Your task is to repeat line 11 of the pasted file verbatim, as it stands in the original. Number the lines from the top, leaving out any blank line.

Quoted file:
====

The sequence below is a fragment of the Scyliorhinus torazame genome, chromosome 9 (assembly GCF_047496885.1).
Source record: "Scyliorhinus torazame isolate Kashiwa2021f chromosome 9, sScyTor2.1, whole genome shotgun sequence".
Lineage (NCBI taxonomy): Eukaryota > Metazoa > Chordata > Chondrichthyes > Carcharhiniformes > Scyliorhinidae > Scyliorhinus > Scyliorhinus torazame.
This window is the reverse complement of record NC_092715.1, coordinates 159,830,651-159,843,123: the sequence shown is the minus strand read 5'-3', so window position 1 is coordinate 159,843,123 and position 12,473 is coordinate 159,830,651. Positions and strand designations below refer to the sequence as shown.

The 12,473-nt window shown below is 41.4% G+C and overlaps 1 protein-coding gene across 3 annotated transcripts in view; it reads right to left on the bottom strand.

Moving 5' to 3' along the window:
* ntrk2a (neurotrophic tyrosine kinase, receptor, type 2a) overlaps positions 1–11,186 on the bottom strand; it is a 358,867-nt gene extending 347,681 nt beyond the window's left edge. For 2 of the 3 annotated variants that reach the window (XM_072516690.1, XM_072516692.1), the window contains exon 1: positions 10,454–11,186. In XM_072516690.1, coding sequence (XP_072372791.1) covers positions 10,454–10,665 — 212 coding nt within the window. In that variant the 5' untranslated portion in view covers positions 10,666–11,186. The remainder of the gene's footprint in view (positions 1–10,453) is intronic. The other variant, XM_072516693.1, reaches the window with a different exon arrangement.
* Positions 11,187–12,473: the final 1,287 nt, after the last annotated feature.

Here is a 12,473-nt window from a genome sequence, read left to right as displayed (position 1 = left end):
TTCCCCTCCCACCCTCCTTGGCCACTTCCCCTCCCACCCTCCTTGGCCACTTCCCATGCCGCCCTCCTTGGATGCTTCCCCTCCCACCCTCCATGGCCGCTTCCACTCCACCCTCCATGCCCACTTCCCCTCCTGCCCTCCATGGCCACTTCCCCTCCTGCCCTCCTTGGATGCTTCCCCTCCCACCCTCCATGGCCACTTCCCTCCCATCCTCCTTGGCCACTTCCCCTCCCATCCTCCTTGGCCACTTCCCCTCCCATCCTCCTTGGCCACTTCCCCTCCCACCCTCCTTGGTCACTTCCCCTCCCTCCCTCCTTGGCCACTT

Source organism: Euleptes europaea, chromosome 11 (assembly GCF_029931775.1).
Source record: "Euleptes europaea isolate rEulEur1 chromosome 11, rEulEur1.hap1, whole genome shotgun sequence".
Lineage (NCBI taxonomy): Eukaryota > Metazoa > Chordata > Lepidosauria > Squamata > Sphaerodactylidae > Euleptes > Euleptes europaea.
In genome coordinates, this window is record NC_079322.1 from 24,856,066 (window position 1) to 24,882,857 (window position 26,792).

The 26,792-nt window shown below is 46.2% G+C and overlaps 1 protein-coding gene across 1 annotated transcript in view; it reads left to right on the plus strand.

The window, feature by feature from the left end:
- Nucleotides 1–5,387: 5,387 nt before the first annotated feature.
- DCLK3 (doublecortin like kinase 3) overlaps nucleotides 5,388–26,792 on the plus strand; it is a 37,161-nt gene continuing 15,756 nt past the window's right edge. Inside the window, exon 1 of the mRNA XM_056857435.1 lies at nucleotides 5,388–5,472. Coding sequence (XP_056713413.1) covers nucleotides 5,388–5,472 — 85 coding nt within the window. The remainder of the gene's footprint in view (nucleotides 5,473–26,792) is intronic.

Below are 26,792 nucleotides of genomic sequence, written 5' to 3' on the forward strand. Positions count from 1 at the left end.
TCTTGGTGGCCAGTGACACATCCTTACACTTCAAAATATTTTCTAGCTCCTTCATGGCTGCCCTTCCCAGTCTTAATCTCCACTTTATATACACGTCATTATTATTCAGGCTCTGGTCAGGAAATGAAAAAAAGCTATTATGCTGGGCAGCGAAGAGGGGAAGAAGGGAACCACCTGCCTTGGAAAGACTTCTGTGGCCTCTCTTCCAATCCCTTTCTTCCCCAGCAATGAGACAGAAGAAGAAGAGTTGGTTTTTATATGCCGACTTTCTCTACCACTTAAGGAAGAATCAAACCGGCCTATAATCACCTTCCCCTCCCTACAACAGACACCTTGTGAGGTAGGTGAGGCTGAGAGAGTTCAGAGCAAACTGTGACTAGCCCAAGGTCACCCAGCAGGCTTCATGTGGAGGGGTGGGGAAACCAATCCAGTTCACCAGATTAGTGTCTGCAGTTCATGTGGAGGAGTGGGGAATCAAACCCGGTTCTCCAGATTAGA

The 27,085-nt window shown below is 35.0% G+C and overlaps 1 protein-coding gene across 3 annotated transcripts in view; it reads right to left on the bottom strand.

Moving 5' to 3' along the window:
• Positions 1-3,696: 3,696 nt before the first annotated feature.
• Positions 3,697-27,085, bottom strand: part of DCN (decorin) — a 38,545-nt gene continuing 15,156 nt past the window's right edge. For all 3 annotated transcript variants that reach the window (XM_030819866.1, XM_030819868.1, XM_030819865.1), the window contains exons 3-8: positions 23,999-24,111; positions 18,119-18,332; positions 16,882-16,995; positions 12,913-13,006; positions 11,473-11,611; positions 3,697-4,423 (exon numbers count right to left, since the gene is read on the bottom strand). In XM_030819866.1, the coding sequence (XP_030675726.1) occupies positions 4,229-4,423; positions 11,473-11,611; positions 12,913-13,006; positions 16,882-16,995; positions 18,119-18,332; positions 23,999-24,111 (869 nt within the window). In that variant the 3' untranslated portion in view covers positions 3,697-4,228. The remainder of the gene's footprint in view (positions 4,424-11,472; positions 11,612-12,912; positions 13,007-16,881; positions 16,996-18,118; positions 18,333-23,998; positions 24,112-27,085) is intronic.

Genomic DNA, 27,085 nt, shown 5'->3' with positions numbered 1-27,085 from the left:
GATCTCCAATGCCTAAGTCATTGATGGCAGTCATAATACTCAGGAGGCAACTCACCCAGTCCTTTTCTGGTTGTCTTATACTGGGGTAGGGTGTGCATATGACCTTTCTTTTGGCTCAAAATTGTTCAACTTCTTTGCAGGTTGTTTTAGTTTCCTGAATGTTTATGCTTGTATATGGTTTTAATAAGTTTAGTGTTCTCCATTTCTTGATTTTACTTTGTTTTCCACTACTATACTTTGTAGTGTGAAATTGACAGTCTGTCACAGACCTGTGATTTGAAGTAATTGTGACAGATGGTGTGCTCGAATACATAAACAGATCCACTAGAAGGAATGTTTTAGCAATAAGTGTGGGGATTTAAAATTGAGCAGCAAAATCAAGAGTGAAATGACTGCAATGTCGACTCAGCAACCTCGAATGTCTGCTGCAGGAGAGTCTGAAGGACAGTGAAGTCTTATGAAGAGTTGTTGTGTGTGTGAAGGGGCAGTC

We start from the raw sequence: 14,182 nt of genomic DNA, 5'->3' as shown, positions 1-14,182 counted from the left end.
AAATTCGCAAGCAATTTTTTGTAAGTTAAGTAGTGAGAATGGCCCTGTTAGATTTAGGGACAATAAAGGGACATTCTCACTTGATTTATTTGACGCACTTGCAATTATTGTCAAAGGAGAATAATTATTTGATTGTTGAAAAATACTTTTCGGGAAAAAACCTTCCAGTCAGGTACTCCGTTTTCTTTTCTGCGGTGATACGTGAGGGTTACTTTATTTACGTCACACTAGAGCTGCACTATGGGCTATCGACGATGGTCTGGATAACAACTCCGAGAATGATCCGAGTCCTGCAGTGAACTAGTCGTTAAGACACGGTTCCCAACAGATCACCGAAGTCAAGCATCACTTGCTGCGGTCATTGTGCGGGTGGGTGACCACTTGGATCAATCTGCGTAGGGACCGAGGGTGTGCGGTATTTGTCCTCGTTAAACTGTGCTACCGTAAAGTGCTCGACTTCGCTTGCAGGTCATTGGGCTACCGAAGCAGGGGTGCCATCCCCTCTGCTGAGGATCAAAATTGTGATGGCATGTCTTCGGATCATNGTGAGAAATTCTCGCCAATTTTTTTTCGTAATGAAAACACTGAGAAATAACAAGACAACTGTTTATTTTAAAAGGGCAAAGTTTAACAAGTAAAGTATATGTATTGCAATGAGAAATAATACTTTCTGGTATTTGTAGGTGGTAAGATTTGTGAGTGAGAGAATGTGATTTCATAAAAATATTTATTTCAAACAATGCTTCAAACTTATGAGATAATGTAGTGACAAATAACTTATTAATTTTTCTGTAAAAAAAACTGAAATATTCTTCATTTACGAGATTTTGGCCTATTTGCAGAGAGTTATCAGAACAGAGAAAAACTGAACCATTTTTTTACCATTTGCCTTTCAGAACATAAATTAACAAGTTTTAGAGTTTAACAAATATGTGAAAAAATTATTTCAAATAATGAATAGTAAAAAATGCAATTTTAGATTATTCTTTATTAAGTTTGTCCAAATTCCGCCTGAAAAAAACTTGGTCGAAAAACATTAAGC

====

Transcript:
Source organism: Euleptes europaea, chromosome 11 (assembly GCF_029931775.1).